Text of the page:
From the Vancouver Province and thanks for Brian Lewis for following this story!
Advocates for establishing a light-rail passenger service in the Fraser Valley have found an ally in B.C. Hydro.
And, not surprisingly, they’ve also found an opponent in mighty Canadian Pacific Ltd., the railway-based corporation that many have loved to hate throughout its century-plus history.
In fact, it’s the ever-present power of Canadian Pacific that led Langley Township Mayor Rick Green to issue a media release yesterday that he hopes will stop CP in its tracks.
The release announced that Langley has a letter from Hydro stating that the utility will continue to protect its historical rights to run passenger-rail service on a section of railway line it sold to CP years ago.
Known as the Pratt-Livingston Corridor, the track runs from 232nd Street, near Trinity Western University, through the downtown cores of the township and Langley City, then west to Cloverdale.
This line was sold by B.C. Hydro to CP in the late 1980s for its coal and container-train service to Deltaport.
But Hydro’s retained passenger-service rights reflect its historical roots in the early 1900s, when its private-sector predecessor, B.C. Electric, owned and operated its extensive, electrified interurban tram service between Vancouver and Chilliwack.
Obviously, when the B.C. government of the day decided that Hydro should exit the railway business, some bureaucrat had enough sense to protect the public interest in case the call for public rail transit in the Valley returned.
And it did. Public pressure is mounting on provincial and federal politicians to re-establish light-rail transit in the region as an environmentally friendly alternative to motor vehicles.
However, the 21-year-old agreement between Hydro and CP, which protected those passenger rights, only became public knowledge last April.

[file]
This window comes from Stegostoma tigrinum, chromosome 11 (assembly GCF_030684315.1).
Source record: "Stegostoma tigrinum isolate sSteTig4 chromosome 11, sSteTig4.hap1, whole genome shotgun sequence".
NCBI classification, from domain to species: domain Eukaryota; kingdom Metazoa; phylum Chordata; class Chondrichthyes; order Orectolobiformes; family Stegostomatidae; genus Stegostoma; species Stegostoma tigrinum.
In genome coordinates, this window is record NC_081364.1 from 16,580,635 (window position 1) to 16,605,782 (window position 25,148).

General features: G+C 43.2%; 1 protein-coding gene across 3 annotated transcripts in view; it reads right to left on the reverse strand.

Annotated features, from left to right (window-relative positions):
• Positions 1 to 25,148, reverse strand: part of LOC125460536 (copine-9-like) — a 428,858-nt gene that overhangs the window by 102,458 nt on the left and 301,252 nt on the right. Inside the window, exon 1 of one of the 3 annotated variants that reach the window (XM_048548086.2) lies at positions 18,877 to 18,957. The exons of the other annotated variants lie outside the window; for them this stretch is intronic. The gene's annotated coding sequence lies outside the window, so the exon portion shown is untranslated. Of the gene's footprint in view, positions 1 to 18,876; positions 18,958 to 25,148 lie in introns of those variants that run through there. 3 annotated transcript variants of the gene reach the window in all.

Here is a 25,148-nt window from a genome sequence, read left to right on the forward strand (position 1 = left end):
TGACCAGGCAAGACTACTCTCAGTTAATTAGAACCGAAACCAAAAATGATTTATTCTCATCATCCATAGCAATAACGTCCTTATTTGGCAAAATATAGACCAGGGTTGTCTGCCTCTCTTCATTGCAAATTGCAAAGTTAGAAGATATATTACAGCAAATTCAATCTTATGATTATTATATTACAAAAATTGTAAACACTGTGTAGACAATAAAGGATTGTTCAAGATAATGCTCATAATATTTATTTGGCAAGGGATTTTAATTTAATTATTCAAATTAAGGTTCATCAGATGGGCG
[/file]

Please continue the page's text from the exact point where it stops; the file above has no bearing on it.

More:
The rights will expire on Aug. 29, unless they’re renewed at the option of either party.
According to several sources, even some of the executives at CP didn’t know Hydro had retained its rights to public rail service. Nor, I’m told, were they amused.
“I have no doubt that this agreement is CP’s worst nightmare,” Green said yesterday.
Not only does CP have to set aside up to one-third of its wheelage (traffic) for public light-rail use, it also has to do it for free.
By contrast, CP makes millions of dollars annually by allowing TransLink to operate the West Coast Express on its northern line into Vancouver.
Now, according to the grapevine, CP is lobbying the Gordon Campbell government to block Hydro’s intention of exercising its legal option of renewing the agreement that will protect public use of the line for another 21 years.
This worries Green and other mayors south of the Fraser who fear the B.C. Liberals may cave into pressure from CP and order Hydro to back off.
For its part, CP said yesterday it’s still reviewing the agreement and had no further comment.
But Hydro said yesterday it has sent a letter to CP, saying it will exercise its option and renew the agreement. So far, so good.
Tags: Diesel LRT, Fraser Valley, gateway, infrastructure, interurban, Karlsruhe, Langley, light metro, light rail, LRT, LRTA, Patrick Condon, Rail for the Valley, skytrain, streetcars, track-sharing, tram, trams, tramtrain, transit, Translink